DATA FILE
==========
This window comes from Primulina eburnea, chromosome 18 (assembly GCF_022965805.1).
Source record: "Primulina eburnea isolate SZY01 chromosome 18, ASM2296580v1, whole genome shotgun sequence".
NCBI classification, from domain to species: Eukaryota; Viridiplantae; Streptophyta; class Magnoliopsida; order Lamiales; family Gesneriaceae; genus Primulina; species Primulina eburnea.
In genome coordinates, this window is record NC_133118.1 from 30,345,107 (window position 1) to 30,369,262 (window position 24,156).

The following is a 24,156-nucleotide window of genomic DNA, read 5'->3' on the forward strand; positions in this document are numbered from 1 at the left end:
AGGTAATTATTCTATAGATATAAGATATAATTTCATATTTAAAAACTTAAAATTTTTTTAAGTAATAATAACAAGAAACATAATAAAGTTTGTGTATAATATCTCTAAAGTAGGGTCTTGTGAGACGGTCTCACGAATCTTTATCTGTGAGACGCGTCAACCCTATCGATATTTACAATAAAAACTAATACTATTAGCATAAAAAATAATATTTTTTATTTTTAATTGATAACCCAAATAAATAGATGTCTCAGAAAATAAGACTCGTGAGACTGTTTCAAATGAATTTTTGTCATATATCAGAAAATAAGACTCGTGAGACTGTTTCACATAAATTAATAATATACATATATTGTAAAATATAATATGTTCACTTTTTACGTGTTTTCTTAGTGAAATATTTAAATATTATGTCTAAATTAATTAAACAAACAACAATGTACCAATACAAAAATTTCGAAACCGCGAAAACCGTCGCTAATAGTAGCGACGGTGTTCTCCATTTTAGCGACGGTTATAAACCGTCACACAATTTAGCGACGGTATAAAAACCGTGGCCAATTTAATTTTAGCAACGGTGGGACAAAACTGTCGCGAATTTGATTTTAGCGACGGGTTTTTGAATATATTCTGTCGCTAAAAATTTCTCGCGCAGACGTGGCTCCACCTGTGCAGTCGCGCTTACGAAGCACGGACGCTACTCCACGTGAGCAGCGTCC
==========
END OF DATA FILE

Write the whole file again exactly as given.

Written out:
This window comes from Primulina eburnea, chromosome 18 (assembly GCF_022965805.1).
Source record: "Primulina eburnea isolate SZY01 chromosome 18, ASM2296580v1, whole genome shotgun sequence".
NCBI classification, from domain to species: Eukaryota; Viridiplantae; Streptophyta; class Magnoliopsida; order Lamiales; family Gesneriaceae; genus Primulina; species Primulina eburnea.
In genome coordinates, this window is record NC_133118.1 from 30,345,107 (window position 1) to 30,369,262 (window position 24,156).

The following is a 24,156-nucleotide window of genomic DNA, read 5'->3' on the forward strand; positions in this document are numbered from 1 at the left end:
AGGTAATTATTCTATAGATATAAGATATAATTTCATATTTAAAAACTTAAAATTTTTTTAAGTAATAATAACAAGAAACATAATAAAGTTTGTGTATAATATCTCTAAAGTAGGGTCTTGTGAGACGGTCTCACGAATCTTTATCTGTGAGACGCGTCAACCCTATCGATATTTACAATAAAAACTAATACTATTAGCATAAAAAATAATATTTTTTATTTTTAATTGATAACCCAAATAAATAGATGTCTCAGAAAATAAGACTCGTGAGACTGTTTCAAATGAATTTTTGTCATATATCAGAAAATAAGACTCGTGAGACTGTTTCACATAAATTAATAATATACATATATTGTAAAATATAATATGTTCACTTTTTACGTGTTTTCTTAGTGAAATATTTAAATATTATGTCTAAATTAATTAAACAAACAACAATGTACCAATACAAAAATTTCGAAACCGCGAAAACCGTCGCTAATAGTAGCGACGGTGTTCTCCATTTTAGCGACGGTTATAAACCGTCACACAATTTAGCGACGGTATAAAAACCGTGGCCAATTTAATTTTAGCAACGGTGGGACAAAACTGTCGCGAATTTGATTTTAGCGACGGGTTTTTGAATATATTCTGTCGCTAAAAATTTCTCGCGCAGACGTGGCTCCACCTGTGCAGTCGCGCTTACGAAGCACGGACGCTACTCCACGTGAGCAGCGTCC